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Dismissal upheld in SC lawsuit over unemployment benefits

Published: Oct. 14, 2021 at 5:54 AM EDT|Updated: Oct. 14, 2021 at 6:08 AM EDT
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COLUMBIA, S.C. (WCSC/AP) - The South Carolina Supreme Court has rejected a lawsuit against Gov. Henry McMaster over his early exit from federal unemployment programs providing extra money to residents during the pandemic.

Justices agreed unanimously in a Wednesday opinion with a lower court’s dismissal of the suit brought by four jobless South Carolinians.

The lawsuit did not name the four plaintiffs, saying only that they live in the state and are eligible for one or more of the Pandemic Unemployment Benefits established by the CARES Act. The residents had said they were still struggling to find work and wanted a judge to force McMaster to rejoin the federal programs.

A circuit judge had ruled the decision was McMaster’s to make. The extra benefits were scheduled to run through early September but the state opted out at the end of June.

“Our goal has always been to usher in a rapid economic recovery that will lift all South Carolinians and benefit generations to come, and we’ve done that,” McMaster said in a statement following the court ruling. “Rather than working to incentivize South Carolinians to accept one of the thousands of available jobs in our state, these federal benefits presented a clear danger to the health of our state’s businesses by keeping people home. Now, we will continue our tireless work to match qualified South Carolinians with available jobs around our state.”

Governor’s office spokesman Brian Symmes said since McMaster announced his decision to end the programs in the state back in May, the state’s unemployment rate fell from 4.6% to 4.2% and more than 25,000 more South Carolinians are working now than in May.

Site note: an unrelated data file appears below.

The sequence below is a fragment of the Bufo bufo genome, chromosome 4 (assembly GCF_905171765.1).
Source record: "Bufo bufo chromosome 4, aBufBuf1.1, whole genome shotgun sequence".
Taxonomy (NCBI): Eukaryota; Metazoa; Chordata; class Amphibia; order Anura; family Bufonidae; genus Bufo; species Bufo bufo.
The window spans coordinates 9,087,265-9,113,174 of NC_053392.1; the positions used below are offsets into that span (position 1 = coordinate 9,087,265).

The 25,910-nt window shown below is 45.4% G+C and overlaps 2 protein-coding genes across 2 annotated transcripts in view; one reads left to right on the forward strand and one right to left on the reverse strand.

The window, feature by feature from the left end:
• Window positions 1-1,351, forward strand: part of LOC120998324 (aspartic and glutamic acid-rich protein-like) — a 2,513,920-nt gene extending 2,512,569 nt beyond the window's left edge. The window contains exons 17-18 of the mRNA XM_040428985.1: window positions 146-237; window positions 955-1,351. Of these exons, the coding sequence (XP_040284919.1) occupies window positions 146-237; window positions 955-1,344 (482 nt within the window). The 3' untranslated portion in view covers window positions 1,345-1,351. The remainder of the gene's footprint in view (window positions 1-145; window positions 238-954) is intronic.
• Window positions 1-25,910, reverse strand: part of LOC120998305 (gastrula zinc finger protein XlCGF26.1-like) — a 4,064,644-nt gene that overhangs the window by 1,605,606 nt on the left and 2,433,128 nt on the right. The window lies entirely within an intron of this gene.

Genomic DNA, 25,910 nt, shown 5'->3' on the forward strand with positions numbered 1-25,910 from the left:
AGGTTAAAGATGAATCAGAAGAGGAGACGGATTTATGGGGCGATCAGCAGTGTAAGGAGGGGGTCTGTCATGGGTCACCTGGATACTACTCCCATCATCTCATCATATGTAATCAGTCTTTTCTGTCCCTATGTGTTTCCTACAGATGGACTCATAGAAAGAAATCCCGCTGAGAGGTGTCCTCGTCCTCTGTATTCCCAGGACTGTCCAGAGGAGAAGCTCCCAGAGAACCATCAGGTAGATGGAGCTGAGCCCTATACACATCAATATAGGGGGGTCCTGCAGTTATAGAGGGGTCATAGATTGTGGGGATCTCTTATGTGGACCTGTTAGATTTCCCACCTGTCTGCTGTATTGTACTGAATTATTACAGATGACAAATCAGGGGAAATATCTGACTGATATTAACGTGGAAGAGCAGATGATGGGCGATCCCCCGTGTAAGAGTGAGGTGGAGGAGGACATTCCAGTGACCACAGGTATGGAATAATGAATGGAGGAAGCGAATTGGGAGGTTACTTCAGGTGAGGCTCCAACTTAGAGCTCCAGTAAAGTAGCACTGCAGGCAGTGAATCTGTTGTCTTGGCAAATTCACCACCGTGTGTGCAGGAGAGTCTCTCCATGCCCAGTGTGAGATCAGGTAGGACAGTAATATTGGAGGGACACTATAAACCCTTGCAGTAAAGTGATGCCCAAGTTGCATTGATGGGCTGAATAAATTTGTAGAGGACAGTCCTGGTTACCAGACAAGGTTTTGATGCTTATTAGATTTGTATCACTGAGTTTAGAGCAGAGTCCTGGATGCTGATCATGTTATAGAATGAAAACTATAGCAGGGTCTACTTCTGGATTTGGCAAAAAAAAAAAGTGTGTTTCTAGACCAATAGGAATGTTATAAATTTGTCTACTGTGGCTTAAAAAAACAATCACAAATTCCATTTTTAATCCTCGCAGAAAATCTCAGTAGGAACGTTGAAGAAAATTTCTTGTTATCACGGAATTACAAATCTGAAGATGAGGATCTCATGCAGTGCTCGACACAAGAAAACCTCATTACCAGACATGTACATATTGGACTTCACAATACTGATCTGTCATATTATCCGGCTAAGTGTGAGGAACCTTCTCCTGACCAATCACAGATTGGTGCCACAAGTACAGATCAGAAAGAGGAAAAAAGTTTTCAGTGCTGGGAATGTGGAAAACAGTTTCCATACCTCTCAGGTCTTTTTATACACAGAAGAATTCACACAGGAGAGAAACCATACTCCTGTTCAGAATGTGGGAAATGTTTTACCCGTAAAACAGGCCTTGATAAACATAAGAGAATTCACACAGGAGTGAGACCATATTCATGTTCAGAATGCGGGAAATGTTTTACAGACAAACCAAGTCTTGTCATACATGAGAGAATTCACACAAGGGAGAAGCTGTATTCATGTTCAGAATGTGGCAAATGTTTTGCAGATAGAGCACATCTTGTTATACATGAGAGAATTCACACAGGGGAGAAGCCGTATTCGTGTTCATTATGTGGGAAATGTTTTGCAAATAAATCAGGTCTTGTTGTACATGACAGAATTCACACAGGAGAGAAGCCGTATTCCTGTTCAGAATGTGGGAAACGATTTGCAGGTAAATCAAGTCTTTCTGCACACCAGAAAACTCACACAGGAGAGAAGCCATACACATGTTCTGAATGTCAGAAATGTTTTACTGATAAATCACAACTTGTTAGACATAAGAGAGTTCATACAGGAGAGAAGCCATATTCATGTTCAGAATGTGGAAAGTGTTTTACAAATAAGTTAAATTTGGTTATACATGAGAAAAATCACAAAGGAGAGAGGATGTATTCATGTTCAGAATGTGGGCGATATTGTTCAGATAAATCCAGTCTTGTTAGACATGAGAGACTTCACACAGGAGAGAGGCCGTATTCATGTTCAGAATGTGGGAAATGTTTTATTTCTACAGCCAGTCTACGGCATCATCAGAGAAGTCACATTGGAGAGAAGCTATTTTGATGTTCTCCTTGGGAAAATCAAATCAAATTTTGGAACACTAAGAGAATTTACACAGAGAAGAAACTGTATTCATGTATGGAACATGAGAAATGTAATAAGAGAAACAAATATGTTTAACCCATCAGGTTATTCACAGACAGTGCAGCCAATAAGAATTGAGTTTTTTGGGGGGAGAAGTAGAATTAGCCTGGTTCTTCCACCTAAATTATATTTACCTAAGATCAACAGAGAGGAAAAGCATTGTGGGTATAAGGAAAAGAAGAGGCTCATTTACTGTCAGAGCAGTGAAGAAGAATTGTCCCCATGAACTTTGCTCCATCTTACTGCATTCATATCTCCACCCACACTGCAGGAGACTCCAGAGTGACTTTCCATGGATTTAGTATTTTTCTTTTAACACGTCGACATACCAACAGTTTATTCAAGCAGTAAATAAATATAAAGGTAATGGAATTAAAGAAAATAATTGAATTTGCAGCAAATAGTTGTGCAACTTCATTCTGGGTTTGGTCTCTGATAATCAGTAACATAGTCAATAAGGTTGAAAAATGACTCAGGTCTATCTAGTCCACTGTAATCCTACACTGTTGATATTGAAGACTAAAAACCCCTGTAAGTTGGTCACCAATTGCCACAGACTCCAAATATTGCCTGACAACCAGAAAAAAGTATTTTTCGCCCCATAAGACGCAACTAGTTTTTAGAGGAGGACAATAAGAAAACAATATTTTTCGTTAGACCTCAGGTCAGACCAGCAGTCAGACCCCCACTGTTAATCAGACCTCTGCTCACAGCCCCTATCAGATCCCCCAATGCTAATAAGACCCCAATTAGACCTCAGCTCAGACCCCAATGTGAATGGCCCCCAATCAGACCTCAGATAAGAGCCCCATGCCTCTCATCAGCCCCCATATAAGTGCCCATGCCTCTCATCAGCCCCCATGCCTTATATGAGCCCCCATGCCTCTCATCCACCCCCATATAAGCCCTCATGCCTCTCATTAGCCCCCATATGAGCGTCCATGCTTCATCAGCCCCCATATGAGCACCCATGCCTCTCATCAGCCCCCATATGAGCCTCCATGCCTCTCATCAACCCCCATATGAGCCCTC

“We are very happy with the Supreme Court’s decision,” Department of Employment and Workforce Executive Director Dan Ellzey said. “The federal programs were voluntary and states had the option to participate. As South Carolina employers ramped up their hiring in the spring of this year and employment opportunities continued to outnumber individuals looking for work, it became evident that it was time for the state to focus more on reemployment. Thousands of South Carolinians have found employment since the termination of the federal programs, but there are still tens of thousands of open positions and opportunities currently available. We strongly encourage anyone who needs help finding their next job to visit an SC Works center and take advantage of the customized services for jobseekers.”

When McMaster announced in early May he had asked the state’s Department of Employment and Workforce to end the state’s participation, he said he was taking the action to address ongoing workforce shortages throughout South Carolina.

“South Carolina’s businesses have borne the brunt of the financial impact of the COVID-19 pandemic. Those businesses that have survived – both large and small, and including those in the hospitality, tourism, manufacturing, and healthcare sectors – now face an unprecedented labor shortage,” McMaster wrote in a letter to Ellzey requesting that South Carolina opt-out of the following programs:

  • Pandemic Unemployment Assistance
  • Pandemic Emergency Unemployment Compensation
  • Federal Pandemic Unemployment Compensation
  • Mixed Earners Unemployment Compensation
  • Emergency Unemployment Relief for Governmental Entities and Nonprofit Organizations
  • Temporary Federal Funding of the First Week of Compensable Regular Unemployment for States with No Waiting Week

“This labor shortage is being created in large part by the supplemental unemployment payments that the federal government provides claimants on top of their state unemployment benefits,” McMaster said in the letter to Ellzey. “In many instances, these payments are greater than the worker’s previous paychecks. What was intended to be a short-term financial assistance for the vulnerable and displaced during the height of the pandemic has turned into a dangerous federal entitlement, incentivizing and paying workers to stay at home rather than encouraging them to return to the workplace.”

Copyright 2021 WCSC. The Associated Press contributed to this report. All rights reserved.